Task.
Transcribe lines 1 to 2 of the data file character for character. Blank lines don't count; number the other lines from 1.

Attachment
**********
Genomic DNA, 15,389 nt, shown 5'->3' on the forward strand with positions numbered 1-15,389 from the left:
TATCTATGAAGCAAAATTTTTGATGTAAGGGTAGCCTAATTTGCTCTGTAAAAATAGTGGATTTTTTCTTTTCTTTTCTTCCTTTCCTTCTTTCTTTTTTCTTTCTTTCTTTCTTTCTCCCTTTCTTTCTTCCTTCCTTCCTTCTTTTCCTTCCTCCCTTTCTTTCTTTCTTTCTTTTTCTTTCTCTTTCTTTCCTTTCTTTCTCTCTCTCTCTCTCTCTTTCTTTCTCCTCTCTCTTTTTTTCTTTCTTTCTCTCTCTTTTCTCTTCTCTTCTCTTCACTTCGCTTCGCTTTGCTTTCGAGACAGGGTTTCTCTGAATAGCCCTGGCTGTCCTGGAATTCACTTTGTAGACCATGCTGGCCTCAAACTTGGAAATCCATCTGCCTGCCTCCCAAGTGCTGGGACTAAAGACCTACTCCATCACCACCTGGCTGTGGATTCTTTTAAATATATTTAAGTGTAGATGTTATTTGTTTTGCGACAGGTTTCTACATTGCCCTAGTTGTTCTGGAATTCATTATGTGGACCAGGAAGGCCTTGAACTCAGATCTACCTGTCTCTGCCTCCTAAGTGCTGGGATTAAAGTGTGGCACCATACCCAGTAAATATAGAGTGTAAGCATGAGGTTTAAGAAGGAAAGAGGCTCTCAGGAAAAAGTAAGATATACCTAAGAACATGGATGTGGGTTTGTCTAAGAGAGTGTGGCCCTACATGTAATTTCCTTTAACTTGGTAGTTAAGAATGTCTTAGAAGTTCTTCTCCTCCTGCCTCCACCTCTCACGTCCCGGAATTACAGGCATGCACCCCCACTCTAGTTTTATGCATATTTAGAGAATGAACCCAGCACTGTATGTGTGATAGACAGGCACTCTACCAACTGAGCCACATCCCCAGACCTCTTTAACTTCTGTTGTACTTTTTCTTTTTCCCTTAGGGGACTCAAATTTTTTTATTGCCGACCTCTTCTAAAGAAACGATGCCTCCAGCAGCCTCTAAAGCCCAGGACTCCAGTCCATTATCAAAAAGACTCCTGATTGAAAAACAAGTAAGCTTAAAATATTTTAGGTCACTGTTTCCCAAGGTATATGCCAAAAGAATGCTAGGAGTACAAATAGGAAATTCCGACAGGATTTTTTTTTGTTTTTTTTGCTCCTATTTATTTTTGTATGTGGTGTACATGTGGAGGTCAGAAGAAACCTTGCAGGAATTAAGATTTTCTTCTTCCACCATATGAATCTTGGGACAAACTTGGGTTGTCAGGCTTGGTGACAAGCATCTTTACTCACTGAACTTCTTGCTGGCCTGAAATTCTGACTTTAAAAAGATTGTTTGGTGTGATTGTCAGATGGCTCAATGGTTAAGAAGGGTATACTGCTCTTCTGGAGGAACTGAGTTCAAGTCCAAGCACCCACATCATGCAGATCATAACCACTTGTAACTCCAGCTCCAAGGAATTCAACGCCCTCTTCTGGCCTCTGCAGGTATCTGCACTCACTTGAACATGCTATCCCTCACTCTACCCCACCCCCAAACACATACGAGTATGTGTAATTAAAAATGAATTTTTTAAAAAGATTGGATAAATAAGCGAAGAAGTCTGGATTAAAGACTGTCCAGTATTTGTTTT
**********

Genomic DNA, 15,389 nt, shown 5'->3' on the forward strand with positions numbered 1-15,389 from the left:
TATCTATGAAGCAAAATTTTTGATGTAAGGGTAGCCTAATTTGCTCTGTAAAAATAGTGGATTTTTTCTTTTCTTTTCTTCCTTTCCTTCTTTCTTTTTTCTTTCTTTCTTTCTTTCTCCCTTTCTTTCTTCCTTCCTTCCTTCTTTTCCTTCCTCCCTTTCTTTCTTTCTTTCTTTTTCTTTCTCTTTCTTTCCTTTCTTTCTCTCTCTCTCTCTCTCTTTCTTTCTCCTCTCTCTTTTTTTCTTTCTTTCTCTCTCTTTTCTCTTCTCTTCTCTTCACTTCGCTTCGCTTTGCTTTCGAGACAGGGTTTCTCTGAATAGCCCTGGCTGTCCTGGAATTCACTTTGTAGACCATGCTGGCCTCAAACTTGGAAATCCATCTGCCTGCCTCCCAAGTGCTGGGACTAAAGACCTACTCCATCACCACCTGGCTGTGGATTCTTTTAAATATATTTAAGTGTAGATGTTATTTGTTTTGCGACAGGTTTCTACATTGCCCTAGTTGTTCTGGAATTCATTATGTGGACCAGGAAGGCCTTGAACTCAGATCTACCTGTCTCTGCCTCCTAAGTGCTGGGATTAAAGTGTGGCACCATACCCAGTAAATATAGAGTGTAAGCATGAGGTTTAAGAAGGAAAGAGGCTCTCAGGAAAAAGTAAGATATACCTAAGAACATGGATGTGGGTTTGTCTAAGAGAGTGTGGCCCTACATGTAATTTCCTTTAACTTGGTAGTTAAGAATGTCTTAGAAGTTCTTCTCCTCCTGCCTCCACCTCTCACGTCCCGGAATTACAGGCATGCACCCCCACTCTAGTTTTATGCATATTTAGAGAATGAACCCAGCACTGTATGTGTGATAGACAGGCACTCTACCAACTGAGCCACATCCCCAGACCTCTTTAACTTCTGTTGTACTTTTTCTTTTTCCCTTAGGGGACTCAAATTTTTTTATTGCCGACCTCTTCTAAAGAAACGATGCCTCCAGCAGCCTCTAAAGCCCAGGACTCCAGTCCATTATCAAAAAGACTCCTGATTGAAAAACAAGTAAGCTTAAAATATTTTAGGTCACTGTTTCCCAAGGTATATGCCAAAAGAATGCTAGGAGTACAAATAGGAAATTCCGACAGGATTTTTTTTTGTTTTTTTTGCTCCTATTTATTTTTGTATGTGGTGTACATGTGGAGGTCAGAAGAAACCTTGCAGGAATTAAGATTTTCTTCTTCCACCATATGAATCTTGGGACAAACTTGGGTTGTCAGGCTTGGTGACAAGCATCTTTACTCACTGAACTTCTTGCTGGCCTGAAATTCTGACTTTAAAAAGATTGTTTGGTGTGATTGTCAGATGGCTCAATGGTTAAGAAGGGTATACTGCTCTTCTGGAGGAACTGAGTTCAAGTCCAAGCACCCACATCATGCAGATCATAACCACTTGTAACTCCAGCTCCAAGGAATTCAACGCCCTCTTCTGGCCTCTGCAGGTATCTGCACTCACTTGAACATGCTATCCCTCACTCTACCCCACCCCCAAACACATACGAGTATGTGTAATTAAAAATGAATTTTTTAAAAAGATTGGATAAATAAGCGAAGAAGTCTGGATTAAAGACTGTCCAGTATTTGTTTT